From the July 4th season through the fall election, the American people will be hearing nothing but uber-patriotic rhetoric coming from their politicians and national leaders.
They will be telling us how America is a great nation and how Americans are a good people, and they will be lathering praise on us as hard-working, self-sacrificing, charitable, fair and just.
I don't know about you, but all of this cheerleading and backslapping rhetoric strikes me as a bit ingratiating and self-serving. Flattery is not patriotism.
America has accomplished remarkable things in our history. We helped defeat the worst tyranny known to humankind during World War II. We are a more inclusive culture than any in history and we are committed in law and ideal to perfecting that inclusion. We have a Constitution that is a model for nations worldwide because of the freedoms it encodes and the powers it checks.
We are indeed an exceptional country, and we should celebrate that.
But patriotism also means calling our nation out for its problems and troubles. Politicians spend a lot of time blaming each other for what's wrong when in fact the fault, dear America, is too often in ourselves. It does us little good as a nation to project all of our problems onto Washington and let the American people off with a free pass.
So an honest politician would give a rousing patriotic speech that would include not only the usual encomia to our virtues but would challenge us to better ourselves and right our wrongs.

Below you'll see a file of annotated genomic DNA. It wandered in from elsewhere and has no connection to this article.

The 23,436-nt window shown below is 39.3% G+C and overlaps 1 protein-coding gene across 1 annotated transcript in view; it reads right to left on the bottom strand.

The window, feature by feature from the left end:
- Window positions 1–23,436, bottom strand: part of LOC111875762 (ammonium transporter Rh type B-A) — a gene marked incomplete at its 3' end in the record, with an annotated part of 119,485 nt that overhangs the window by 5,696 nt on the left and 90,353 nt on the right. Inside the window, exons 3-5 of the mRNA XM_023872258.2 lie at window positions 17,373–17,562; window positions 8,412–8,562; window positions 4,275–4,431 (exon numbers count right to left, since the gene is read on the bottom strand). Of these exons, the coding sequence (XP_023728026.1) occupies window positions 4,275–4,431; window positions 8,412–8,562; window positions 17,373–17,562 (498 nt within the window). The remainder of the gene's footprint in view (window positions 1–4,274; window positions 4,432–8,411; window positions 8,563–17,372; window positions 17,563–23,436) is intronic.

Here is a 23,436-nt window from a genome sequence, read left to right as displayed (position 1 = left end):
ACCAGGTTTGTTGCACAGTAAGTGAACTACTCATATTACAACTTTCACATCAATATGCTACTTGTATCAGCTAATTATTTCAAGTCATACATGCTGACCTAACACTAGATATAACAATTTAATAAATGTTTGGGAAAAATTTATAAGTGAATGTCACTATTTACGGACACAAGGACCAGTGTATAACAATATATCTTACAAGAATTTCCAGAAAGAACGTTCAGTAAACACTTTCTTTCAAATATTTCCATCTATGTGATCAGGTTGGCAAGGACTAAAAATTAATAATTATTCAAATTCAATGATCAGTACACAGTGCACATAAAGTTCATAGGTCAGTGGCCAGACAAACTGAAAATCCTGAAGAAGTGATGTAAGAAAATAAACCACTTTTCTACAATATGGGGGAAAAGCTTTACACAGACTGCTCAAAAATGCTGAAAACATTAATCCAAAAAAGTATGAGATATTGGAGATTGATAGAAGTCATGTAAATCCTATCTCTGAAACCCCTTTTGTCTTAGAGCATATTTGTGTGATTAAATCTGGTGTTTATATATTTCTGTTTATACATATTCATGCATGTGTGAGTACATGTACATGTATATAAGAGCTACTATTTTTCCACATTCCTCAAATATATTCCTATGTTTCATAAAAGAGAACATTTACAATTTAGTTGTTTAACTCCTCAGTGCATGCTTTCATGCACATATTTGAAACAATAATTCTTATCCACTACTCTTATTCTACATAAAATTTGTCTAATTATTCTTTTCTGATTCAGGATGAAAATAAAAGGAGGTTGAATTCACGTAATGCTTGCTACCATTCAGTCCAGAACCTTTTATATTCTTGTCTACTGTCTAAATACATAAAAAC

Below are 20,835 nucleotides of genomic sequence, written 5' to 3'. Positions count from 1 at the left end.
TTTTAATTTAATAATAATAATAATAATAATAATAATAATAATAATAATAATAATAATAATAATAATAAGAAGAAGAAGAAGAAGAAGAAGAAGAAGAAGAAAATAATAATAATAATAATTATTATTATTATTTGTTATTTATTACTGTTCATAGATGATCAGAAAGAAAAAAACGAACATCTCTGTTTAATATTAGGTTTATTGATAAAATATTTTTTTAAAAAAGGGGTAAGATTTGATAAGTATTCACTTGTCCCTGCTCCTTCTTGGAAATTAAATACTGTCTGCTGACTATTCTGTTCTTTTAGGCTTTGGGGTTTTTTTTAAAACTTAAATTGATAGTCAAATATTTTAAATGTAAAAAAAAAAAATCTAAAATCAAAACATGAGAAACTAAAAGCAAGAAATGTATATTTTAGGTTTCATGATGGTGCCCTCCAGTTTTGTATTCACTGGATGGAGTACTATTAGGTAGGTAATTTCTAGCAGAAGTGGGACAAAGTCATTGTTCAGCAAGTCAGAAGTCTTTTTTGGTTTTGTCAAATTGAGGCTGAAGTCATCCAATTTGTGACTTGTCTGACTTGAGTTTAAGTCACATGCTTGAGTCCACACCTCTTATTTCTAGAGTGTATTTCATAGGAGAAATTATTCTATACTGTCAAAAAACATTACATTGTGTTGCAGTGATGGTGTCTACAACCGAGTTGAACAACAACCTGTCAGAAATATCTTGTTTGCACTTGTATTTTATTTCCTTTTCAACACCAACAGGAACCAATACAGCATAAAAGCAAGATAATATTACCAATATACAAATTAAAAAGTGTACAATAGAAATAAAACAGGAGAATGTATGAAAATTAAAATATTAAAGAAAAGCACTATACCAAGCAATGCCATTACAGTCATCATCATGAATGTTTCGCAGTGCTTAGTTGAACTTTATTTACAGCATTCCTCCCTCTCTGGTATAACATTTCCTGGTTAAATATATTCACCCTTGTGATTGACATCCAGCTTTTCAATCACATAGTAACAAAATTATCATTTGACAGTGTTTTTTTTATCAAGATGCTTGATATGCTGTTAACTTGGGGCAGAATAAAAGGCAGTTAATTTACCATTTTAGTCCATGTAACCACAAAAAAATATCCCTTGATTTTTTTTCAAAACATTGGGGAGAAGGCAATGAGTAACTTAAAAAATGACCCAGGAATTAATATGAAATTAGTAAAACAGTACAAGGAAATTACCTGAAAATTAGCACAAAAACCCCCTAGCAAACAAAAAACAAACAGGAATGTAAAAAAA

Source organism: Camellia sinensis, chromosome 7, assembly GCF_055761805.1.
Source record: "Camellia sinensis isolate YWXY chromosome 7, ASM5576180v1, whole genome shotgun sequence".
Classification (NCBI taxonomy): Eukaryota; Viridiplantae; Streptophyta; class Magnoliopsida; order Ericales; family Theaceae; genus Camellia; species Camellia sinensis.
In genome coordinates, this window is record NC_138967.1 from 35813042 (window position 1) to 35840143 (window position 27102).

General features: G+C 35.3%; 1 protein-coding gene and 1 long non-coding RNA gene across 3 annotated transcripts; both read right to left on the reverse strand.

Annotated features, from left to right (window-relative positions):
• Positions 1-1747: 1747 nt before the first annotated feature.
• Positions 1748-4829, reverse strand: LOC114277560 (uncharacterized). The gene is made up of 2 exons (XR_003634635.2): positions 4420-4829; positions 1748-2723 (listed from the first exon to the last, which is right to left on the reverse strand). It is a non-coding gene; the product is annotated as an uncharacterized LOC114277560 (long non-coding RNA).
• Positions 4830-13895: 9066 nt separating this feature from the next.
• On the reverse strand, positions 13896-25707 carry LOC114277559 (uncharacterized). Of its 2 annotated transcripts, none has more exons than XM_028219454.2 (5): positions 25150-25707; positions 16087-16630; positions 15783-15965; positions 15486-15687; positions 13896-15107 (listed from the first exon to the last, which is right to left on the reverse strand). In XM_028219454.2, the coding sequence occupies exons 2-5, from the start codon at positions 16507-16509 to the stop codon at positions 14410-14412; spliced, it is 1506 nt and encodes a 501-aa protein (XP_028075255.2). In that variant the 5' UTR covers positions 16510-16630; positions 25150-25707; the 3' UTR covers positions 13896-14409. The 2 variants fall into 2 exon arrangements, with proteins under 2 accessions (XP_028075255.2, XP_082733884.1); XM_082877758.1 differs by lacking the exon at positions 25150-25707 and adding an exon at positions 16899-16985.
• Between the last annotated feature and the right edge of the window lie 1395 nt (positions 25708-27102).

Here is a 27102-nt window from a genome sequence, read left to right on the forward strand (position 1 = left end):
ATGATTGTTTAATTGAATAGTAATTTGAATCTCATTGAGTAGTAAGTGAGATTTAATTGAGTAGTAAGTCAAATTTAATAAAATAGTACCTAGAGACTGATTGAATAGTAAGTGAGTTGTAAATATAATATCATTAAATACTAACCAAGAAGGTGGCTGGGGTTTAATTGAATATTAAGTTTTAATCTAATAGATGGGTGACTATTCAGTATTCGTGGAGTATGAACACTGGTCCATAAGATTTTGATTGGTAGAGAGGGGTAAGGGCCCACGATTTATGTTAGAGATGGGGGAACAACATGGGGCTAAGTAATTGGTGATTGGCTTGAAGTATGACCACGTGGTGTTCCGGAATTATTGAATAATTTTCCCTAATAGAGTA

Here are my top four patriotic criticisms of Americans that I wish a politician would articulate:
1. We are an obese nation and we are costing ourselves billions because we eat terribly and exercise little. Symbolic to me was a woman at a restaurant whose arms were bigger than my thighs gorging on an oversized plate of nachos as if they were her last supper.
According to the Centers for Disease Control, nearly two in five adult Americans and one in six children are obese. Eighty percent of Americans over 25 are overweight. Most Americans don't come close to the recommended level of daily physical activity, and up to a third of us are completely sedentary, meaning they are inactive on the job, at home, and in their leisure time.
We talk about the cost of health care, but perhaps we should look in the mirror: In 2008, health insurers paid out almost $1,500 more for every obese American than for those of normal weight.
2. Americans have a lot of opinions, but we often don't have the knowledge and facts to back them up. Ours is a nation of stunning historical and political ignorance.